By Mari Faiello, Correspondent
Lillie Nesty was about 3 years old when she truly grasped the depth of her father’s legacy.
The little girl would come with then-associate coach Anthony Nesty to the Wayne and Jimmie Carse Swimming and Diving Complex and hang out before her swim practices, never really realizing who her father was beside the household and generic titles — dad and coach.
But that all changed as the little girl walked around the main room and found herself looking up at the Olympic section of the complex — orange and blue walls decorated with photos of the Gator greats from the swimming program spanning back decades.
“Dad is up on that wall a lot of times,” she said.
The girl stared in awe as she saw her father’s face on multiple Olympic squads, his name posted on the medal count twice and an athletic photo of him accompanied by a short recognition, honoring him as the first male athlete from Florida to win an Olympic gold medal.
Erva Gilliam, the director of swimming operations, then pulled up Nesty’s gold medal race on YouTube for Lillie Nesty to watch for the first time. Her eyes grew as big as saucers as she finally realized the magnitude of her father’s career.
“It was a pretty neat moment when she connected the dots,” he said. “When she made the connection, it was priceless.”
The father’s legacy is too grand to justify with a single list, but includes that gold medal from the 100-meter fly at the 1988 Seoul Olympic Games, which crowned him as Suriname’s first-ever Olympic medalist; a bronze medal in the same race four years later at the Barcelona Olympic Games and many other accolades.
Nesty’s legacy also is concealed by his humility.
“I don’t like talking about myself,” he said quietly.
It’s that kind of humbleness that has led the former Gator and Olympian to his next achievement, a head coaching position for the Florida men’s swimming and diving program.
Nesty, 50 years old and entering his 21st season as a coach at the University of Florida, follows a tough act after the retirement of Gregg Troy, who was head coach of both the men’s and women’s swimming and diving programs since 1999.
But the new head coach isn’t too concerned.
“Everything is in place for our athletes to succeed,” he said. “We just have to put them in the right frame of mind and we got to make sure the plan is conducive to them.”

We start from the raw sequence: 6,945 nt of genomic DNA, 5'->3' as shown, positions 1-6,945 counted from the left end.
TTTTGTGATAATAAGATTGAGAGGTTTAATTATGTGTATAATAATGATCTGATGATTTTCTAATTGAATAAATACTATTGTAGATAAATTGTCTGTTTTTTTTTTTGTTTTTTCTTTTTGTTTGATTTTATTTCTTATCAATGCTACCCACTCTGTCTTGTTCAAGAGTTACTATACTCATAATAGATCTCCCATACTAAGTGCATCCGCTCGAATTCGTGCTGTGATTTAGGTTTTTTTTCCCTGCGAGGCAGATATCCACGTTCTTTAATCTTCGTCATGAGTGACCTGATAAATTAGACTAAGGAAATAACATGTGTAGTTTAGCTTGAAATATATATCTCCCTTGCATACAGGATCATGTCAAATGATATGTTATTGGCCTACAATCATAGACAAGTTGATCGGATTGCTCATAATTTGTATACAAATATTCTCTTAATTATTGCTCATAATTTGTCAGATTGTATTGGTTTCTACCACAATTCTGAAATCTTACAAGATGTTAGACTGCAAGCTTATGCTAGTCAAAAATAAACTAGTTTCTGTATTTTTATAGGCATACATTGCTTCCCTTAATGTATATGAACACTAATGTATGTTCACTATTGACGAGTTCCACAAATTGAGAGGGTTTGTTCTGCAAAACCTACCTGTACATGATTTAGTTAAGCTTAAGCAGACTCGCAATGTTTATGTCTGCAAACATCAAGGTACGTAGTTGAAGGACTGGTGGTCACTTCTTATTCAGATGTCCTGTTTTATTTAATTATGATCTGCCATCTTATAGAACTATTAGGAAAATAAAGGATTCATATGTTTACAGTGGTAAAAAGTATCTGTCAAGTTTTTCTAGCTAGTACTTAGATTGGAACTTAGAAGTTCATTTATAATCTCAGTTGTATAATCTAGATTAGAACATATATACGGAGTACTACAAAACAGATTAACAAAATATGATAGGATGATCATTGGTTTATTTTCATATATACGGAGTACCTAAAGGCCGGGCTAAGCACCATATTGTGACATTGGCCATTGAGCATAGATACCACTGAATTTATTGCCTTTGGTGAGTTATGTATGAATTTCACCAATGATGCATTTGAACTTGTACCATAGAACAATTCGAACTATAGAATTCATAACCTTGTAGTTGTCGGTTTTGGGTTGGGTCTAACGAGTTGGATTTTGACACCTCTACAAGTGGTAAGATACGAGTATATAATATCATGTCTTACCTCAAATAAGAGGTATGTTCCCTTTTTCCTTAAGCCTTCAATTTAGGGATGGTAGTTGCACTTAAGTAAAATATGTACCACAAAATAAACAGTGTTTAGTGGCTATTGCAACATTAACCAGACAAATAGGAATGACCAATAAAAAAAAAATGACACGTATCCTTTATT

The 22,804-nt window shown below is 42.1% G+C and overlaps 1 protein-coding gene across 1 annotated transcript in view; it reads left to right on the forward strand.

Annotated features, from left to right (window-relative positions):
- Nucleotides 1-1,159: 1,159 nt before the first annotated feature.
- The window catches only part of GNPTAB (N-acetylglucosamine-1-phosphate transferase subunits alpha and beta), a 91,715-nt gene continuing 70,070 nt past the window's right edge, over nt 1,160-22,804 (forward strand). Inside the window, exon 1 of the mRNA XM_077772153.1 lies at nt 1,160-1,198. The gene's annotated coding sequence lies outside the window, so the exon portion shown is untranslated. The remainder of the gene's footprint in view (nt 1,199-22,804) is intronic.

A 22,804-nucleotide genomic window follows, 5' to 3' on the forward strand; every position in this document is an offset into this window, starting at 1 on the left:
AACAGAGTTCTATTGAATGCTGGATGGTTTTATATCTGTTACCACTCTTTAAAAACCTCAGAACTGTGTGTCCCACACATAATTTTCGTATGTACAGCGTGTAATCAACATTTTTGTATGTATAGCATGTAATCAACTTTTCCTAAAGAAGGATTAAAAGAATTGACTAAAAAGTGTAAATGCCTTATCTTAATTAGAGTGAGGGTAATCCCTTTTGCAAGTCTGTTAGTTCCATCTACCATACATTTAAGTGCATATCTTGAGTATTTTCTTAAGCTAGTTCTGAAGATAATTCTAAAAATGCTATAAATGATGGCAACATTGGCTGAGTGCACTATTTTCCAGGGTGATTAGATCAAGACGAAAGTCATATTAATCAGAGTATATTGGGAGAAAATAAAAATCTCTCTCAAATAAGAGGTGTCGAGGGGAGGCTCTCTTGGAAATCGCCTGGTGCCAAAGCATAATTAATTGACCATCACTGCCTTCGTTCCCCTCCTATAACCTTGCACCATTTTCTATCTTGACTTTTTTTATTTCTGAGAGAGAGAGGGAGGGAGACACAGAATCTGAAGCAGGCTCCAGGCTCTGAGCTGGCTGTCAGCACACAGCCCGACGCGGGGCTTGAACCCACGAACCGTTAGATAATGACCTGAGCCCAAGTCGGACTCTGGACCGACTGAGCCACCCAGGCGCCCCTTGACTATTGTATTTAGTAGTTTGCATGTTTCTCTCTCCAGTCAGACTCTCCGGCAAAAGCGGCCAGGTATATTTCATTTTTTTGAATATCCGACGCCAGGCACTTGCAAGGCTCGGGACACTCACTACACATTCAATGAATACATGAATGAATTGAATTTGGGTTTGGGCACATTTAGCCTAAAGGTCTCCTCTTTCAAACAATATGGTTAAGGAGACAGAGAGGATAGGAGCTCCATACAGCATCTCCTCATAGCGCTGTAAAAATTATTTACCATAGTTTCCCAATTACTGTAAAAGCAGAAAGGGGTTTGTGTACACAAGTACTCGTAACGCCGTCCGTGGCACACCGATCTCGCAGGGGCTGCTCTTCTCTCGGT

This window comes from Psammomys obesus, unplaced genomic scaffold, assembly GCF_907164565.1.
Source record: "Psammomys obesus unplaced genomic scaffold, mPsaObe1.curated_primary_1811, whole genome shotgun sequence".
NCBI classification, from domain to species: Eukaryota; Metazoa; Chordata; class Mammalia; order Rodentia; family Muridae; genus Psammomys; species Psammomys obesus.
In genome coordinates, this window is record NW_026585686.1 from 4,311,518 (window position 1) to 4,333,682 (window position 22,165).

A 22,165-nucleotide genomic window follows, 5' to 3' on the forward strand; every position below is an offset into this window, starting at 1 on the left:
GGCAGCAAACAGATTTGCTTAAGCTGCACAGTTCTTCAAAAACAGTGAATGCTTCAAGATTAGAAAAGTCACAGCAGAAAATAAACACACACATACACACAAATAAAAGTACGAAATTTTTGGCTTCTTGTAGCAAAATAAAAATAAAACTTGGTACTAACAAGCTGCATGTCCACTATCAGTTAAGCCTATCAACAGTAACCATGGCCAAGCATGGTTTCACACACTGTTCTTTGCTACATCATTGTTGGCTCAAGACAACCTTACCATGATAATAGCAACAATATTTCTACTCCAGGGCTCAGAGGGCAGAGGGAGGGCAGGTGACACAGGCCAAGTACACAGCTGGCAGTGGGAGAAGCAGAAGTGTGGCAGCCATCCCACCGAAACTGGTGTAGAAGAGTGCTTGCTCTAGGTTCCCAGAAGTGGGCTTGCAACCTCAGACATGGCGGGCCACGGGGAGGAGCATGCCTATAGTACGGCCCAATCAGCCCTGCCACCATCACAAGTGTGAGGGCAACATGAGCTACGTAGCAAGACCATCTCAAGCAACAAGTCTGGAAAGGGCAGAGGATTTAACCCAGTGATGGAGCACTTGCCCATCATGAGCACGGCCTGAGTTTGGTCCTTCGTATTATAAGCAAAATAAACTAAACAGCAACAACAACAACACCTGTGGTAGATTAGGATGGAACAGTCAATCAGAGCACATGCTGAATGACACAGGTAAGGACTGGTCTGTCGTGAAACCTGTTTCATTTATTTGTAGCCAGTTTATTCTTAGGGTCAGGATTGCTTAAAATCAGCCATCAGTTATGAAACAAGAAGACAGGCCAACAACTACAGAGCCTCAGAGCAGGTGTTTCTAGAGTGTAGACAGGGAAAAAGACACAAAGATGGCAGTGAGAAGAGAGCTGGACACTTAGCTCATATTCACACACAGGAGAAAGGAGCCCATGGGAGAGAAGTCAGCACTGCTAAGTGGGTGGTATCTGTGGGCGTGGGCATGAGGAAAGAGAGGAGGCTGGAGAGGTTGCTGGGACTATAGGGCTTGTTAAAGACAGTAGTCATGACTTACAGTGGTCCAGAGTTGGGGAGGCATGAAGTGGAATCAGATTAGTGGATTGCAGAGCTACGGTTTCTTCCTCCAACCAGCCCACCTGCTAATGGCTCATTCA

This is the first time the men’s and women’s programs have been split up since Troy took on the men’s team almost 20 years ago (he was already the head coach for the women’s program at the time).
“We’re (women’s coach Jeff Poppell) looking forward to the challenge,” he said. “The goal is to keep the University of Florida where it needs to be at the top.”
But keeping UF at the top isn’t the coach’s only goal as the program enters a new era. The next thing on the horizon is a national championship.
The men’s program hasn’t won a national title since its second in 1984. The women’s program won its second title in 2010.
“It’s all about how you start,” he said.
Nesty committed his life to swimming when he was about 13 years old. The Paramaribo, Suriname, native was pushed by his father, Ronald, to pursue an individual-based sport instead of a team sport like soccer, South America’s most popular sport.
“He was adamant that the discipline of an individual sport was better for your development, better for you later on in life,” Nesty said. “It’s just you.”
Because of swimming, Nesty learned how to deal with a demanding sport and accountability. More importantly, he learned discipline.
“It teaches you to overcome people and teach yourself you can do it,” Nesty said.
Nesty transitioned from Suriname to The Bolles School, a private boarding school in Jacksonville, in 1985. The 16-year-old boy needed a program that could develop his swimming talents and take them to the next level, which wasn’t likely if he stayed in his home country.
“In Suriname, I was the only show in town,” Nesty joked. “Going to Bolles, you’re like uh-oh, there are guys that are equally as good as you or better than you.”
At the time, Troy was the head coach at Bolles. He also was the only coach who responded to a letter Nesty’s dad sent to a handful of schools about his son coming to a boarding school in the U.S. for swimming.
After a year, Nesty got used to the more intensive training, going from 10 hours weekly to double that at Bolles under the instruction of Troy. At UF, it was another step up, but Nesty still found ways to succeed.
In 1990, Nesty was crowned an NCAA champion for the 100-yard fly. He won the same accolade the next two years.
Nesty also won an NCAA title in the 200-yard fly in 1990. The next year, he helped Florida win an NCAA title in the 400-yard medley relay.
He was rewarded for his triumphant career at Florida with an induction into its Hall of Fame in 2002.
After his collegiate career, Nesty returned to his alma mater, Bolles, before he took on a more intensive job in Sarasota as a club coach of Swim Florida in 1996.
But what he thought was just a coaching job turned into something more when he met his future wife, Deanne, a former University of Minnesota swimmer who coached at a rival club called the Sarasota Sharks.
They met during his first spring season at Swim Florida and both would coach the 5 a.m. practices for their respective clubs at the pool.
In 1998, he returned to Gainesville to take on an assistant coaching role with the men’s program.
And it wasn’t too difficult of a choice for Nesty.
“You couldn’t ask for anything more than that,” he said. “I’ve always felt that that was my calling and where I was meant to be.”